I bring this up because when the time comes to second-guess Rose over a game plan or execution of a set of plays at crunch time or his team’s failure to win a game or advance in a tournament, it will always be with the knowledge that that stuff really doesn’t matter.
The fact that Dave Rose is alive, that he can kiss his wife and hug his children and grandchildren, that he can go to work and drive home at night and have dinner with his family … well, it is simply the greatest blessing of all.
On this day, I mourn Don McCandless; I salute Dave Rose. And I say to you, take nothing for granted in this life.

Dick Harmon, Deseret News sports columnist.

Monday, October 29, 2012


Today is my pity party - and if any of you want to join, you're welcome to -

I feel betrayed by my body - I've worked so hard to be healthy, and then this? Why?
I looked in the mirror this morning, after getting out of the shower, and did not recognize myself. As fast as I could dry off my bald head, with stubble in a few places, I put on a hat. I don't even want to look at myself to put on make-up this morning. I have very little hair left - eyebrows, eyelashes, and hair on my arms, that's it. Why? I have no appetite - and this morning, walking, I took a sip of water and then had to stifle myself from throwing it back up. Water?! I'm constantly tired - lethargic, I used to have so much energy, now 10 freakin' hours of sleep a day, which includes a nap or two, doesn't seem like enough. I'm pissed because I have to take a pill to sleep, a pill so I'm not nauseated, a pill so my anxiety doesn't control me, a pill so I'm not constipated - because of the other meds I'm taking.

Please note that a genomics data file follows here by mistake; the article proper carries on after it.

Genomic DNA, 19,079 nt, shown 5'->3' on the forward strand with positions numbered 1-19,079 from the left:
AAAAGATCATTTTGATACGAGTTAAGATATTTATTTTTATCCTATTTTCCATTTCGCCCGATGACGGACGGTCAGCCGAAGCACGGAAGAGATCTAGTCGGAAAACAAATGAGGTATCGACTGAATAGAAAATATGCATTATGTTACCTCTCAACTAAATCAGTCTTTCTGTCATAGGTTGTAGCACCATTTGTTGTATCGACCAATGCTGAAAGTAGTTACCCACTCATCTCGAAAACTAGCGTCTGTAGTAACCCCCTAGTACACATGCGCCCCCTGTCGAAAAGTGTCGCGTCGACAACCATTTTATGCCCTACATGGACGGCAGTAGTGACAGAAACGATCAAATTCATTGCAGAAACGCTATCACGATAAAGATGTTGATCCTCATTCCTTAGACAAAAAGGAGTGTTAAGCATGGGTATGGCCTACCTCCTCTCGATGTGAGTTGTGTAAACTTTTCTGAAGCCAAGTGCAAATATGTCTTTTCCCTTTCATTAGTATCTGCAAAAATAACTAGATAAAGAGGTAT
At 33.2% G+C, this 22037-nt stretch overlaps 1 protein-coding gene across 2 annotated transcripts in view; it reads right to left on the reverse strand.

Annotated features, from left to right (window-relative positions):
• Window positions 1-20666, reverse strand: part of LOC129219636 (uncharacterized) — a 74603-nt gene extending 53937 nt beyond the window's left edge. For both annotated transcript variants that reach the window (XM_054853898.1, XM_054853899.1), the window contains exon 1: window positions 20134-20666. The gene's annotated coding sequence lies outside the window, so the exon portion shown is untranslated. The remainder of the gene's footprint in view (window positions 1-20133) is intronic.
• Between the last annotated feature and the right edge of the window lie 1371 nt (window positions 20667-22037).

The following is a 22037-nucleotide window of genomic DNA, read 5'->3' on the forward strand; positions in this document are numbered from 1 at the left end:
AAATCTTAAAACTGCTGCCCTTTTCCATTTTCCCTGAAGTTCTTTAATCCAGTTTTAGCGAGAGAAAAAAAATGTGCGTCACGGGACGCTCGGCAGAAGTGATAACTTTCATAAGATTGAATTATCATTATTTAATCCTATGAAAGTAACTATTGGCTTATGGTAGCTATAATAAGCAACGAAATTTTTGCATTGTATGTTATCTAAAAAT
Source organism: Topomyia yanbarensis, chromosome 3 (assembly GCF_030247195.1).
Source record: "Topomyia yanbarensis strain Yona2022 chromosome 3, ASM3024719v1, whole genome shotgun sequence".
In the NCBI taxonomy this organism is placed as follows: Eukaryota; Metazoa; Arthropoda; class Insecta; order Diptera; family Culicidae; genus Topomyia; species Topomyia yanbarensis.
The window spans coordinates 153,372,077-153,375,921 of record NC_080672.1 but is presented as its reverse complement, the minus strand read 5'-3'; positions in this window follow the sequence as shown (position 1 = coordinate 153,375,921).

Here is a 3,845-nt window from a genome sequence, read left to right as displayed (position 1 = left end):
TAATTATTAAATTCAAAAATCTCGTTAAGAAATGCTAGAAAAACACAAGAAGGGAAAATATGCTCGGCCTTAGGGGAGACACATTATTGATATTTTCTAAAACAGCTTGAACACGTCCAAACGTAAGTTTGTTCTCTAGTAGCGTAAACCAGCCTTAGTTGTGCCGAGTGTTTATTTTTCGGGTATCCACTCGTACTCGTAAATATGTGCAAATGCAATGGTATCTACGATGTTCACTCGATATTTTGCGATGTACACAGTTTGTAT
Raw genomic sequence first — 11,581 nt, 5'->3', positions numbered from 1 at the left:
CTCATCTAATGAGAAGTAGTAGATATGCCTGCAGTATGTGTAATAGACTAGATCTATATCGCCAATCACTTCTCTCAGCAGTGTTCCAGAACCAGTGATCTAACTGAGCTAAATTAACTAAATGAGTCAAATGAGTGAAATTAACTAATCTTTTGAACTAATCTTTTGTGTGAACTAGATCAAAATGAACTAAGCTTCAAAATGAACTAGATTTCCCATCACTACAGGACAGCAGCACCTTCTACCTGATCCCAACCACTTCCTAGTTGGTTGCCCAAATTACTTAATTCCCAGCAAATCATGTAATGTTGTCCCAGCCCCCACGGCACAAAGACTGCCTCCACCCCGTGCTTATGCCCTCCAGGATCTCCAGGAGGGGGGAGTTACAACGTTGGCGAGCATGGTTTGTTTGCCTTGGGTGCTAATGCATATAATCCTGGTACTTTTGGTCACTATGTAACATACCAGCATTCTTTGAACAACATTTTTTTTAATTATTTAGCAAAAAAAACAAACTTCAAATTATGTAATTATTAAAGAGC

I'm an emotional wreck. I cry at nothing - I cried because the gym was locked this morning; I cried because I look so scary; I cried because it's my best friend's birthday today, and I cried because another friend's husband passed away last night (that's not nothing, but I've never met this man). I cry because it's a beautiful day, because my jeans fit, because I'm tired. Mostly - I cry because I am not brave - and I feel like I'm a fraud - to everyone who says I'm brave - I'm afraid I've let you down. I cry because a friend cares enough to call, and I cry because I don't want to talk with him, because I don't want to cry. I cry because a daughter calls - and my love for her is so strong, and I have nothing to give her.